A place for everything and everything in its place.
You mentioned that you tried to use Tile (an audible signal device) to locate items; but, that its efficiency is limited due to the high noise level of the workplace.
Visible storage may be the solution to your problem. Display tools so that you can see which ones are in stock/storage and which ones aren't. One example of this is the "pegboard" storage systems with detailed silhouettes of tools painted to identify them and their storage positions. There are hooks, bins, racks, shelves, and jars, etc. to choose from. Avoid closed or opaque boxes, drawers, etc. which hide contents.
Such a system is not compact. It will require sufficient space to keep things separate, and accessible. This is not a trivial consideration.
Such a system is not inexpensive. It will require an initial significant investment for the materials and installation.
The return on your investment depends on your tool replacement cost. Your experience should be your guide. Over time it may pay off in terms of installation, maintenance, and workplace efficiency
It must be efficient.
Ideally, your tools are individually stored with labels. When there are more than one of the same tool, number each and store them separately. Use large, clear, specific labels to avoid confusion.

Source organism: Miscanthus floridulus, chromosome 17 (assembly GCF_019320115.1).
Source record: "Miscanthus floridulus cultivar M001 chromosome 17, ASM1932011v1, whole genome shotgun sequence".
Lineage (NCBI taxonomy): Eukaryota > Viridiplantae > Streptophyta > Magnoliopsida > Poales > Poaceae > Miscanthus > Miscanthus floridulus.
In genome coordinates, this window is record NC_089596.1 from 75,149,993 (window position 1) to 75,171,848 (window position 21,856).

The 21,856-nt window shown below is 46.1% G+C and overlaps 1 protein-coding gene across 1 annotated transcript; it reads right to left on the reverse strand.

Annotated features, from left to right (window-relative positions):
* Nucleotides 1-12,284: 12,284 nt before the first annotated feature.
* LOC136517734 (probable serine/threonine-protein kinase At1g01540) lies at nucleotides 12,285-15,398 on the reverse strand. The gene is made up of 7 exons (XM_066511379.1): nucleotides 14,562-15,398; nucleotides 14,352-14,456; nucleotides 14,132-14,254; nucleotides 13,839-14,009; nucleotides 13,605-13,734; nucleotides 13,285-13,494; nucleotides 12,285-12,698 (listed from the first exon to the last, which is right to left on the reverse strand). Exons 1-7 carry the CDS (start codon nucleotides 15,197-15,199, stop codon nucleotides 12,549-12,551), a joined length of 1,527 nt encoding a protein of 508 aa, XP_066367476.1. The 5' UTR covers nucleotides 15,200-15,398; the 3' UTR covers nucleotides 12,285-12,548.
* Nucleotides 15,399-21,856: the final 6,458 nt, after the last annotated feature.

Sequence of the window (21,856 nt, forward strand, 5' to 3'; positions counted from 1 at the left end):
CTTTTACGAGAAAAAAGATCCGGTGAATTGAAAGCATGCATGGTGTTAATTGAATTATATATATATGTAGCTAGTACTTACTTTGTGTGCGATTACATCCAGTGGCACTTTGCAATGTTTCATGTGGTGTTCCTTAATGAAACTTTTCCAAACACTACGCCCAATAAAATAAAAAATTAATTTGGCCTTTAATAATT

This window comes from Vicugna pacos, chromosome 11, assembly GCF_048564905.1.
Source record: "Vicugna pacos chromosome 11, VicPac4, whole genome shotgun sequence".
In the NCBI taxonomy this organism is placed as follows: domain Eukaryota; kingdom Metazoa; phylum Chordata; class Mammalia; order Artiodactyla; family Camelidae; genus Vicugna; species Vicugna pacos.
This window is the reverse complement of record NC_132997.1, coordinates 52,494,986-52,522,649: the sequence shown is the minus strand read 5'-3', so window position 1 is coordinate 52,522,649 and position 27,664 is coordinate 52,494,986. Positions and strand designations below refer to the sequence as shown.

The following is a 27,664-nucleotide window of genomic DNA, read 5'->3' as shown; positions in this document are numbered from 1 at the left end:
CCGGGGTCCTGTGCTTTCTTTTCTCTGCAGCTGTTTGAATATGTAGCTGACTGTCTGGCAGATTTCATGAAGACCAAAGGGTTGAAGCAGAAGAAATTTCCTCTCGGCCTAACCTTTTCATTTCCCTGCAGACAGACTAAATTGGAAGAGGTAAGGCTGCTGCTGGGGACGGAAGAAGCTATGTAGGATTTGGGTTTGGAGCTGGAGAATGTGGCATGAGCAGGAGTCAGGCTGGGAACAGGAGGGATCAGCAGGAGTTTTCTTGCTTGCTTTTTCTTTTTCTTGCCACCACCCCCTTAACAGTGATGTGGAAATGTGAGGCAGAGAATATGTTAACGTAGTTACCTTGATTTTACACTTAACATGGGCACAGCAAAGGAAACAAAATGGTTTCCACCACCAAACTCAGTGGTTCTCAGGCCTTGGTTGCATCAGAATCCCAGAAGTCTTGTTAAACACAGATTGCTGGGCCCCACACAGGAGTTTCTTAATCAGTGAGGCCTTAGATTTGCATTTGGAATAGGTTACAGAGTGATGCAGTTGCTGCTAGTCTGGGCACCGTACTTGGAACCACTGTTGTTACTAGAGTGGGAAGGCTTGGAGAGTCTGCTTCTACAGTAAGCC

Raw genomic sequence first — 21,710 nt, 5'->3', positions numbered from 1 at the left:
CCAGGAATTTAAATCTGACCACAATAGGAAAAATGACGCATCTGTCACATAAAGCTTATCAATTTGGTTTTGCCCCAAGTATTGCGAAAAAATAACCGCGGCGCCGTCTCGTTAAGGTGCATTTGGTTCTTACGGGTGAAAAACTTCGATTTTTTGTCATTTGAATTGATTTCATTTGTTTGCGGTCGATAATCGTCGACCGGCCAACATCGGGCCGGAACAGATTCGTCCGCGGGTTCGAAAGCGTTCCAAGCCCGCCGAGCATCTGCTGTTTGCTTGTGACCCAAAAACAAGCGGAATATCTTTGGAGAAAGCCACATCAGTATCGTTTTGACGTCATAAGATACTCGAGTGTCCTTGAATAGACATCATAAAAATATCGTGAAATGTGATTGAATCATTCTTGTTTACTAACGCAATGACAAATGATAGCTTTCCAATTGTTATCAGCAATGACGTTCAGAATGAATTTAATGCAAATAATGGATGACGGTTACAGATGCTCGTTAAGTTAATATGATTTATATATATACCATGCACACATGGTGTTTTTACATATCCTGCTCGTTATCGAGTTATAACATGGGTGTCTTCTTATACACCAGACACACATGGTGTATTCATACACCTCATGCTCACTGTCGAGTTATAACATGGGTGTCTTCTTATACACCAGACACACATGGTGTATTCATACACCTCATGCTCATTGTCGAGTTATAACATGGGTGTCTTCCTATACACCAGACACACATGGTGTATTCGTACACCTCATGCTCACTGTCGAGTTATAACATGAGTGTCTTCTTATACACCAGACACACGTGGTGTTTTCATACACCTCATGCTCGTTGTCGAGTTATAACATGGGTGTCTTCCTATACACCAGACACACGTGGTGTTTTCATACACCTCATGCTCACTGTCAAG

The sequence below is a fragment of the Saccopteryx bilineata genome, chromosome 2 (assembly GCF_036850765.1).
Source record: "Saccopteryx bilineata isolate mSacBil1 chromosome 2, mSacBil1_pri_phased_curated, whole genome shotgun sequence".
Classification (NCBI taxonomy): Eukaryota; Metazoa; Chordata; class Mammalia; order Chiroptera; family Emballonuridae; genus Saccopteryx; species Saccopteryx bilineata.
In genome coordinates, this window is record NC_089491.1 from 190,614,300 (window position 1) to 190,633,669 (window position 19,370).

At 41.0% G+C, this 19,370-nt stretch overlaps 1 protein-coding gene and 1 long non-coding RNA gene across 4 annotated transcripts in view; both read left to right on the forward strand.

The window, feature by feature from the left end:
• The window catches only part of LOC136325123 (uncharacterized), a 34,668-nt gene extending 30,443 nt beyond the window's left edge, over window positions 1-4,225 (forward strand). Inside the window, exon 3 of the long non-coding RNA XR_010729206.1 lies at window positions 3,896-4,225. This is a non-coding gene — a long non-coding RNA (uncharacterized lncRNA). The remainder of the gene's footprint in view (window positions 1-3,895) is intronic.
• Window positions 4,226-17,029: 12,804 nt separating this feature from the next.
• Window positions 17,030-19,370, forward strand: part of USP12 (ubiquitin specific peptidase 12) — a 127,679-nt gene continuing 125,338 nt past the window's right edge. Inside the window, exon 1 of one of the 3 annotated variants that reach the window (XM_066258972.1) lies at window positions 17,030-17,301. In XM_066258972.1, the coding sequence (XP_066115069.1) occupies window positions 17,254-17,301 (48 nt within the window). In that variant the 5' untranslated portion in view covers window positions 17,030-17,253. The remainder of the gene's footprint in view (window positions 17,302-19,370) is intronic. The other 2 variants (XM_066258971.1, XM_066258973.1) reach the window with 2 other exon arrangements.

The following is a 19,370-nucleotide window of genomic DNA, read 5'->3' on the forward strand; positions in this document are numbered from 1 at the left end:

It must be easy.
The key to success is how easily tools can be removed and replaced. Any extra effort needed to store the tool will be less effective. Ease of use will encourage your careless or lazy colleagues to cooperate. For example, wind power cords around the tool before you put each into its own labeled, fitted bin or hang the tool so that gravity solves where the power cord hangs.
Create a paper trail to trace the tool location. You could try to implement a "library card" lending system for borrowing a tool from storage. This "paper trail" can be used to identify the last person using the tool. When a worker takes a tool from storage, a token is placed in the tool storage to indicate which worker has it. Each worker has their own personal token(s).
Initially, some encouragement will be necessary to get everyone on board. This is more effort than the casual sharing that was the norm there.
Missing tools do not find their way out of the shop by themselves. There's a chance that they are being discarded by accident or stolen. You'll want to explore each of these personnel possibilities if organization techniques do not remedy bad work habits.